Is English required to be an RN?

  1. I have noticed from day one in here that many RNs use some of the poorest English and grammar I have ever seen. I am sure that we were required to take English as a requirement to graduate from nursing school. Did we leave it in the classroom, or is it that it was never really learned? I see from the charts I read at work that the case is the same in actual practice. I see so much chatroomease that it makes me sick to read some of the postings in here. Are we professionals that want to sound the part or simply chatroom fools? I for one at least try to sound and act professional. As RNs we have a reputation to be knowledgable and professional. Where are you?
    Last edit by Jailhouse RN on Jul 12, '04
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  2. 118 Comments

  3. by   bsnecu99
    Quote from Jailhouse RN
    I have noticed from day one in here that many RNs use some of the poorest English and grammar I have ever seen. I am sure that we were required to take English as a requirement to graduate from nursing school. Did we leave it in the classroom, or is it that it was never really learned? I see from the charts I read at work that the case is the same in actual practice. I see so much chatroomease that it makes me sick to read some of the postings in here. Are we professionals that want to sound the part or somply chatroom fools? I for one at least try to sound and act professional. As RNs we have a reputation to be knowledgable and professional. Where are you?
    Yes, I have noticed that also, but not as much as foreign MDs and their discharge summaries! Ever read any of those nightmares? Wrong subject, wrong verb, run-on sentances, and so on. We used to laugh about them in the nursing home where I worked! If we can't enforce English as a language, we most certainly can't assume that it will be used in a professional way!
  4. by   ktwlpn
    Quote from Jailhouse RN
    I have noticed from day one in here that many RNs use some of the poorest English and grammar I have ever seen. I am sure that we were required to take English as a requirement to graduate from nursing school. Did we leave it in the classroom, or is it that it was never really learned? I see from the charts I read at work that the case is the same in actual practice. I see so much chatroomease that it makes me sick to read some of the postings in here. Are we professionals that want to sound the part or somply chatroom fools? I for one at least try to sound and act professional. As RNs we have a reputation to be knowledgable and professional. Where are you?
    We have debated this topic ad nauseum over the years....Many of us use this forum to relax-think "nurse's lounge" Taking shortcuts in our posts does not mean that we are un-professional in our charting and communication in realtime...There seems to be 2 groups here-the first thinks that we should be able to say anything here and the second thinks we have to "front" because the public does have access to this site...Personally I don't feel that proper grammar and correct spelling is really what makes a good nurse....I do think that being as non-judgemental as possible IS important....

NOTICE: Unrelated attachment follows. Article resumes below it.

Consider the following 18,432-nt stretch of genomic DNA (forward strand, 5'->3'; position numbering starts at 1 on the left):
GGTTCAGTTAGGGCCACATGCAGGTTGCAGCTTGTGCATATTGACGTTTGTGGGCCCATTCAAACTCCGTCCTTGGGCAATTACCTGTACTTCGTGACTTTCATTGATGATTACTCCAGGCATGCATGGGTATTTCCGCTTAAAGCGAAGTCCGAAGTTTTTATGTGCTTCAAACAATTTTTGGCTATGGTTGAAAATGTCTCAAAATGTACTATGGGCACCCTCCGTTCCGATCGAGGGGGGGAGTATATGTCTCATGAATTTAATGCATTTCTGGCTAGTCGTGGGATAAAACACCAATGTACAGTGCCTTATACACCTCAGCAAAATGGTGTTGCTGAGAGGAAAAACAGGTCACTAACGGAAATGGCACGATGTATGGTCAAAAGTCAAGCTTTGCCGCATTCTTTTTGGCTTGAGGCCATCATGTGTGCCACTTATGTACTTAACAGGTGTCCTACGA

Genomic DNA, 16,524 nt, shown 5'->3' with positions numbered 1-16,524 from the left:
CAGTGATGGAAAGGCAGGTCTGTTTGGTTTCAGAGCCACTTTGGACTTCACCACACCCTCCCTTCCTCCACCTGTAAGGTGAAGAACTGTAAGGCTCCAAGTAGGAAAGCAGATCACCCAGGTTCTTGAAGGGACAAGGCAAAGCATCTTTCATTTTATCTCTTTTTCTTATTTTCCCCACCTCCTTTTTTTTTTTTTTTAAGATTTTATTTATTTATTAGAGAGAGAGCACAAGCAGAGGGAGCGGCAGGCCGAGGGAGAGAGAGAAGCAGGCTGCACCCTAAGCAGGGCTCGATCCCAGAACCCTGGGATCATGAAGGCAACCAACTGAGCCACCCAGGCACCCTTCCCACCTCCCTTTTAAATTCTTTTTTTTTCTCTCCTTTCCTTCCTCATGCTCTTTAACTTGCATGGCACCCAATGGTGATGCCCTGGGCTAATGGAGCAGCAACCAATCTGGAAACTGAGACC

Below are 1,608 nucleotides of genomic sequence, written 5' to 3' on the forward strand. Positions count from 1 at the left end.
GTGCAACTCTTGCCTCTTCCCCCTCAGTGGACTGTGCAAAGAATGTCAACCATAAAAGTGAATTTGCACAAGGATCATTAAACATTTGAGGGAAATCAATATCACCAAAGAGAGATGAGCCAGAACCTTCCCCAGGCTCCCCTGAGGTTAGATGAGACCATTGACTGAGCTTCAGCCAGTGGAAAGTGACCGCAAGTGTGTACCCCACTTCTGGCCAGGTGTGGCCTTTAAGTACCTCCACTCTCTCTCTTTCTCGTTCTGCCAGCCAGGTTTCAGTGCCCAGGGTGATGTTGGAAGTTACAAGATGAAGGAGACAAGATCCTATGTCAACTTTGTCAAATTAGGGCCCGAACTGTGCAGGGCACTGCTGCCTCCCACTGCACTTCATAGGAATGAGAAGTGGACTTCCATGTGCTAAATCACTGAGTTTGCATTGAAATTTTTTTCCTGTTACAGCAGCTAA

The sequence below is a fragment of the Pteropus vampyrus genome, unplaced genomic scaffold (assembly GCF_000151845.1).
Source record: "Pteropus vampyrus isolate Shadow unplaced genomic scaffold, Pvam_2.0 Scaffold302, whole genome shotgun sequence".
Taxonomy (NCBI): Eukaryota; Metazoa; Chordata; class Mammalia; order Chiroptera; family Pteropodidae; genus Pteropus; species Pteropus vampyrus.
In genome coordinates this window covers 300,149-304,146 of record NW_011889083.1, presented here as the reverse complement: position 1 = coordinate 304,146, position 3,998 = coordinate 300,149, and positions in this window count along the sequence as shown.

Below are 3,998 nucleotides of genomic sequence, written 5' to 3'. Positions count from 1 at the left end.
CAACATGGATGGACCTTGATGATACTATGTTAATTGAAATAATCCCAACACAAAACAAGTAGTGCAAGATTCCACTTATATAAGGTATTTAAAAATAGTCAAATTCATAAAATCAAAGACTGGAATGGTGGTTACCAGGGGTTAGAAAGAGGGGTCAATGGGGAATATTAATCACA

5. by   reprise
    Quote from Jailhouse RN
    I have noticed from day one in here that many RNs use some of the poorest English and grammar I have ever seen. I am sure that we were required to take English as a requirement to graduate from nursing school. Did we leave it in the classroom, or is it that it was never really learned? I see from the charts I read at work that the case is the same in actual practice. I see so much chatroomease that it makes me sick to read some of the postings in here. Are we professionals that want to sound the part or somply chatroom fools? I for one at least try to sound and act professional. As RNs we have a reputation to be knowledgable and professional. Where are you?
    As a medical consumer, I find the notion of semi-literate healthcare professionals extremely scary. How can I trust people who are sloppy with the written word when discussing their profession will not be equally inattentive to detail when practising it? I want to know that whoever is providing my medical care will query anything which is ambiguous or which seems unusual - I don't want them assuming that they "know" what was really intended when they come across an apparent error in my notes and deciding to take actions based on their interpetation. I sure as heck don't want someone who is imprecise about the written word to be actually writing up my notes, either. If you can't spell the name of the drug, then you most certainly should not be allowed to administer it.
  6. by   Tweety
    Guilty as charged. Guess I'm not a good nurse because I have poor spelling and grammar on a bulletin board.

    I did however make As when writing papers for my English courses in college.
  7. by   bsnecu99
    Quote from reprise